World War I: The Libel Against Women

Ask someone to name one woman from World War I, the response is likely to be Mata Hari, the exotic and executed Dutch dancer-spy; in reality, there is scant evidence that she was a spy. While women were abroad in Europe as nurses, as members of the Red Cross, Salvation Army, and the YMCA, or within the numerous war-relief efforts, many fought and died in combat.

American women had enlisted in the U.S. Navy and Marine Corps, some in the Coast Guard, while the U.S. Army had refused women. The Army preferred to have women as contractors or as civilian volunteers. The interesting fact is that women who did serve in clerical positions within the Navy and Marine Corps received identical pay as their male counterparts, and they were recognized as veterans after the war. Sad to say, however, that the military nurse back then did not have rank. If a woman was not secretary or a nurse who did go “over there,” she was probably a “Hello Girl,” a bilingual switchboard operator, or under contract with the U.S Army near the French front, where she worked in combat situations.

In other countries, women did see combat. Russia had its “Women’s Battalions.” Maria Bochkareva, twice seriously wounded and decorated for valor in combat, had led the Women’s Battalion of Death. She traveled to the United States and moved President Woodrow Wilson to tears when she begged him to intervene in Russia. When she returned home, the Bolsheviks arrested her and the nascent KGB executed her.

Olga Krasilnikov and Natalie Tychmini had disguised themselves as soldiers and fought with distinction and both were decorated for it, their gender discovered after they had been wounded. Princess Eugenie Shakhovskaya flew reconnaissance missions for the Czar in 1914 and later, in a boggling twist of fate, became the chief executioner of Kiev! In 1915, Nedeshda Degtereva was the first woman pilot wounded in combat in a reconnaissance mission over the Austrian front in Galicia. Actress Lyubov A. Golanchikova flew and trained pilots; she would later drive a cab in Manhattan.

If Audie Murphy was the most decorated soldier in World War II, Milunka Savić, a Serb, is the most decorated female in any war; she remains the only person to have received the French Croix de Guerre with the palm attribute in World War I.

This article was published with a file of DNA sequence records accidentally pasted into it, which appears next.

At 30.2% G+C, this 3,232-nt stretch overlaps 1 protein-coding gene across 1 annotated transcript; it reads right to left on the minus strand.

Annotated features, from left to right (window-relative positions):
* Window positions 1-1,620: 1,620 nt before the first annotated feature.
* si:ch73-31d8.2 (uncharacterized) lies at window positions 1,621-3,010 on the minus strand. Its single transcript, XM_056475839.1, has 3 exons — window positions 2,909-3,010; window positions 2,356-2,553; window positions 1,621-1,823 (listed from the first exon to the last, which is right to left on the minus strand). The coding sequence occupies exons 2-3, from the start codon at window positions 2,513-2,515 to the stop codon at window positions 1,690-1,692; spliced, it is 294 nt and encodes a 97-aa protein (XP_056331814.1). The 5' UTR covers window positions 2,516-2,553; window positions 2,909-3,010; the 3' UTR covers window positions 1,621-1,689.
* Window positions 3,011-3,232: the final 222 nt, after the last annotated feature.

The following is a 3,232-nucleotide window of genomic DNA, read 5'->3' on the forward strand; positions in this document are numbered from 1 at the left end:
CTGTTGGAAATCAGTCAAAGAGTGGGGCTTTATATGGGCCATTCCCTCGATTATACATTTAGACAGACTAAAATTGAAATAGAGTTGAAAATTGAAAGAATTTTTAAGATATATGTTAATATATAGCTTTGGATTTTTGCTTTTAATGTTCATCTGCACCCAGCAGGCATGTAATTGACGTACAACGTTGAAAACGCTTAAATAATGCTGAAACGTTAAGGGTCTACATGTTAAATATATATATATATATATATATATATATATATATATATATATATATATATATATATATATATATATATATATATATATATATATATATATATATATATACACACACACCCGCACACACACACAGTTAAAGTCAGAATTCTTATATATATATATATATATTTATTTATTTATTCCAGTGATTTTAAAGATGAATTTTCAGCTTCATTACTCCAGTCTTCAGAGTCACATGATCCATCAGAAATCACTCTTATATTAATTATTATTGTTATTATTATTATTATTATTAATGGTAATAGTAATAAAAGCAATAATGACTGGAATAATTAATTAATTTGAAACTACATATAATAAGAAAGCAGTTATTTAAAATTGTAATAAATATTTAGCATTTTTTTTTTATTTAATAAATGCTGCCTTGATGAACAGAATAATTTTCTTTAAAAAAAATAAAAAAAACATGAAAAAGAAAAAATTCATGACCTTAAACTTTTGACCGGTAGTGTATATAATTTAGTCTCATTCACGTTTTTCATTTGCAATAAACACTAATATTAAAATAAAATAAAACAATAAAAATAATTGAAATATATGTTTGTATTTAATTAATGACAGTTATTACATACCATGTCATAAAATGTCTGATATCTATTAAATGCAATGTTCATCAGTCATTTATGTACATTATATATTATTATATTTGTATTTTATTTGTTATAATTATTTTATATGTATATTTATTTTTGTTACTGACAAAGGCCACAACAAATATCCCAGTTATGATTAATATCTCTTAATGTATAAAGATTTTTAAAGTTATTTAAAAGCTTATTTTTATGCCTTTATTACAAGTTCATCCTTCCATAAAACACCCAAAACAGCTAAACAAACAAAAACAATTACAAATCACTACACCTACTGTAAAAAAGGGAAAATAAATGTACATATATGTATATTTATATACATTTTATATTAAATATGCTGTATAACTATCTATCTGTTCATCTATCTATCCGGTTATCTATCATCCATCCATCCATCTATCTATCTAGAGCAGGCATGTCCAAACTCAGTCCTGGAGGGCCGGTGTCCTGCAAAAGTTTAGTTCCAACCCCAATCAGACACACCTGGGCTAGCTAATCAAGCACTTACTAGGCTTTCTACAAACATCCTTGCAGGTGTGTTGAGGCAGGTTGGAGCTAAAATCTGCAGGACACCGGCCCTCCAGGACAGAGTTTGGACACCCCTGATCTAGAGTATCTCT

Ecaterina Teodoroiu, a Romanian, died in combat leading her 25-man platoon; she was a Second Lieutenant. She led men and they followed her. Teodoroiu is a national hero in Romania, second only to Marie of Romania.

In England and France, the situation for women was slightly different, but equally dangerous. Dorothy Lawrence, a tragic figure later in life, had disguised herself as a man with false papers and joined the British troops near the Somme. Once discovered, her life would spiral into absurdity and tragedy, for the military authorities interrogated her and did everything to suppress her existence; she was censored and legally prohibited from discussing her wartime experience. Such was the extent of British male chauvinism; and after the war, she was raped, thought crazy, and institutionalized in 1925. She disappears from the public record after 1919; she would die in 1964. Flora Sandes, another Briton, somehow became a Sergeant major and commissioned later as a Captain, earning a nation’s highest military decoration – in the Serbian army!

French women took to fighting from the air and on land. Hélène Dutrieu, a professional stunt driver, amongst other things, drove an ambulance and flew reconnaissance flights to monitor German troops. The amazing Marie Marvingt, the first woman to climb many of the peaks in the French and Swiss Alps, a record-setter in many sports, served in the French infantry and then later as a combat pilot. She battled unsuccessfully with the French higher-ups to form a special air ambulance for the wounded. Madame Arno organized Parisian women to fight the Germans in 1915.